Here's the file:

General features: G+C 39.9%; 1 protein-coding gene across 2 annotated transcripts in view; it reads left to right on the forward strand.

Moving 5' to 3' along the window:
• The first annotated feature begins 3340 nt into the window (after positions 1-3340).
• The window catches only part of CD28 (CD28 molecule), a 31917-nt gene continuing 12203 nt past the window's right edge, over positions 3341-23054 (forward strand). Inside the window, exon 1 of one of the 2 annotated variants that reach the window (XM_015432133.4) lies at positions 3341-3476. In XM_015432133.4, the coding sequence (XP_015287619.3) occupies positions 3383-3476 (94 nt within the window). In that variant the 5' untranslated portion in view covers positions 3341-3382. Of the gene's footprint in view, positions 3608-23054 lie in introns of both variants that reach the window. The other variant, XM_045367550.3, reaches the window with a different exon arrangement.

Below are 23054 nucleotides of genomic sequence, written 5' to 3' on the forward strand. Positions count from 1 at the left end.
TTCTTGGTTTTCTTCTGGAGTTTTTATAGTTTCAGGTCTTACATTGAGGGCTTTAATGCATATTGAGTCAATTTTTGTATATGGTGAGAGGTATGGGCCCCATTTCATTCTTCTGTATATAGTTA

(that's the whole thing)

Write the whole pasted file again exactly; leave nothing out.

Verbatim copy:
General features: G+C 39.9%; 1 protein-coding gene across 2 annotated transcripts in view; it reads left to right on the forward strand.

Moving 5' to 3' along the window:
• The first annotated feature begins 3340 nt into the window (after positions 1-3340).
• The window catches only part of CD28 (CD28 molecule), a 31917-nt gene continuing 12203 nt past the window's right edge, over positions 3341-23054 (forward strand). Inside the window, exon 1 of one of the 2 annotated variants that reach the window (XM_015432133.4) lies at positions 3341-3476. In XM_015432133.4, the coding sequence (XP_015287619.3) occupies positions 3383-3476 (94 nt within the window). In that variant the 5' untranslated portion in view covers positions 3341-3382. Of the gene's footprint in view, positions 3608-23054 lie in introns of both variants that reach the window. The other variant, XM_045367550.3, reaches the window with a different exon arrangement.

Below are 23054 nucleotides of genomic sequence, written 5' to 3' on the forward strand. Positions count from 1 at the left end.
TTCTTGGTTTTCTTCTGGAGTTTTTATAGTTTCAGGTCTTACATTGAGGGCTTTAATGCATATTGAGTCAATTTTTGTATATGGTGAGAGGTATGGGCCCCATTTCATTCTTCTGTATATAGTTA